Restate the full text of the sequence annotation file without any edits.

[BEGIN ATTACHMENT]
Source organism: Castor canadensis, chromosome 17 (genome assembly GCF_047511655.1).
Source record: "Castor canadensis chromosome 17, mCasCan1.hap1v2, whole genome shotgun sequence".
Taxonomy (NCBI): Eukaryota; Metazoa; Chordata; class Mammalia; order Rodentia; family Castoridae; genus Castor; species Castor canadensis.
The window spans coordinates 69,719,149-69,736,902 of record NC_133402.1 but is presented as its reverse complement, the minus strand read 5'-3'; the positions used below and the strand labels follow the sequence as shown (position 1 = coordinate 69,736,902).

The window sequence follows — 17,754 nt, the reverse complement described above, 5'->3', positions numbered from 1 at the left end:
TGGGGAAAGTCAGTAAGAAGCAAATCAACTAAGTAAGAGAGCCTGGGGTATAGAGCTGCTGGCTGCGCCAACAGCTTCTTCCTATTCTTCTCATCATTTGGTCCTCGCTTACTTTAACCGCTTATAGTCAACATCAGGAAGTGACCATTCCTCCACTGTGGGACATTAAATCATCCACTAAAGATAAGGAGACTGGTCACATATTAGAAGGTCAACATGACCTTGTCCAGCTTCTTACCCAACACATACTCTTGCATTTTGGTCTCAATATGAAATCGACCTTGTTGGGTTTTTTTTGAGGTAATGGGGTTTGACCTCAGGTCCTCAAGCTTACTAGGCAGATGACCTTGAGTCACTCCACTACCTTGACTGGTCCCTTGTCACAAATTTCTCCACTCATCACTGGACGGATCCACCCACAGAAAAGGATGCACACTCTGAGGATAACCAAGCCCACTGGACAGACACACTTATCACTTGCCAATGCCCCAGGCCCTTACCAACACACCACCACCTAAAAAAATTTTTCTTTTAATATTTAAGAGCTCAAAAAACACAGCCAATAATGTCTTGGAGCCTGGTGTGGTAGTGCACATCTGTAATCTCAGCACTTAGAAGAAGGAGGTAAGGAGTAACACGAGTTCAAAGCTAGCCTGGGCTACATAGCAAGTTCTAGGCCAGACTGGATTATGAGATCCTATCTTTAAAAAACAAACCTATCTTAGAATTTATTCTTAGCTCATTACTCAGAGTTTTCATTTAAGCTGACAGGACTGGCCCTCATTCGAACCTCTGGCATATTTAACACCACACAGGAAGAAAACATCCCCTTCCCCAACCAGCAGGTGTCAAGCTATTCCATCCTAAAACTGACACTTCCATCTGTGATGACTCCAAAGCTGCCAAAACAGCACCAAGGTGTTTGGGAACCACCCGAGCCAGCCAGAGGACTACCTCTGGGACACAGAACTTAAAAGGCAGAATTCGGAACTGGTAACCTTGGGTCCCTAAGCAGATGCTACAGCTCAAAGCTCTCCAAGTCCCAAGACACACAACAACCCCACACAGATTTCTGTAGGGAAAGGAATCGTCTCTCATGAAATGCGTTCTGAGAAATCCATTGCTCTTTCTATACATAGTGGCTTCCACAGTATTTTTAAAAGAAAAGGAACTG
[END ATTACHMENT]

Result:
Source organism: Castor canadensis, chromosome 17 (genome assembly GCF_047511655.1).
Source record: "Castor canadensis chromosome 17, mCasCan1.hap1v2, whole genome shotgun sequence".
Taxonomy (NCBI): Eukaryota; Metazoa; Chordata; class Mammalia; order Rodentia; family Castoridae; genus Castor; species Castor canadensis.
The window spans coordinates 69,719,149-69,736,902 of record NC_133402.1 but is presented as its reverse complement, the minus strand read 5'-3'; the positions used below and the strand labels follow the sequence as shown (position 1 = coordinate 69,736,902).

The window sequence follows — 17,754 nt, the reverse complement described above, 5'->3', positions numbered from 1 at the left end:
TGGGGAAAGTCAGTAAGAAGCAAATCAACTAAGTAAGAGAGCCTGGGGTATAGAGCTGCTGGCTGCGCCAACAGCTTCTTCCTATTCTTCTCATCATTTGGTCCTCGCTTACTTTAACCGCTTATAGTCAACATCAGGAAGTGACCATTCCTCCACTGTGGGACATTAAATCATCCACTAAAGATAAGGAGACTGGTCACATATTAGAAGGTCAACATGACCTTGTCCAGCTTCTTACCCAACACATACTCTTGCATTTTGGTCTCAATATGAAATCGACCTTGTTGGGTTTTTTTTGAGGTAATGGGGTTTGACCTCAGGTCCTCAAGCTTACTAGGCAGATGACCTTGAGTCACTCCACTACCTTGACTGGTCCCTTGTCACAAATTTCTCCACTCATCACTGGACGGATCCACCCACAGAAAAGGATGCACACTCTGAGGATAACCAAGCCCACTGGACAGACACACTTATCACTTGCCAATGCCCCAGGCCCTTACCAACACACCACCACCTAAAAAAATTTTTCTTTTAATATTTAAGAGCTCAAAAAACACAGCCAATAATGTCTTGGAGCCTGGTGTGGTAGTGCACATCTGTAATCTCAGCACTTAGAAGAAGGAGGTAAGGAGTAACACGAGTTCAAAGCTAGCCTGGGCTACATAGCAAGTTCTAGGCCAGACTGGATTATGAGATCCTATCTTTAAAAAACAAACCTATCTTAGAATTTATTCTTAGCTCATTACTCAGAGTTTTCATTTAAGCTGACAGGACTGGCCCTCATTCGAACCTCTGGCATATTTAACACCACACAGGAAGAAAACATCCCCTTCCCCAACCAGCAGGTGTCAAGCTATTCCATCCTAAAACTGACACTTCCATCTGTGATGACTCCAAAGCTGCCAAAACAGCACCAAGGTGTTTGGGAACCACCCGAGCCAGCCAGAGGACTACCTCTGGGACACAGAACTTAAAAGGCAGAATTCGGAACTGGTAACCTTGGGTCCCTAAGCAGATGCTACAGCTCAAAGCTCTCCAAGTCCCAAGACACACAACAACCCCACACAGATTTCTGTAGGGAAAGGAATCGTCTCTCATGAAATGCGTTCTGAGAAATCCATTGCTCTTTCTATACATAGTGGCTTCCACAGTATTTTTAAAAGAAAAGGAACTG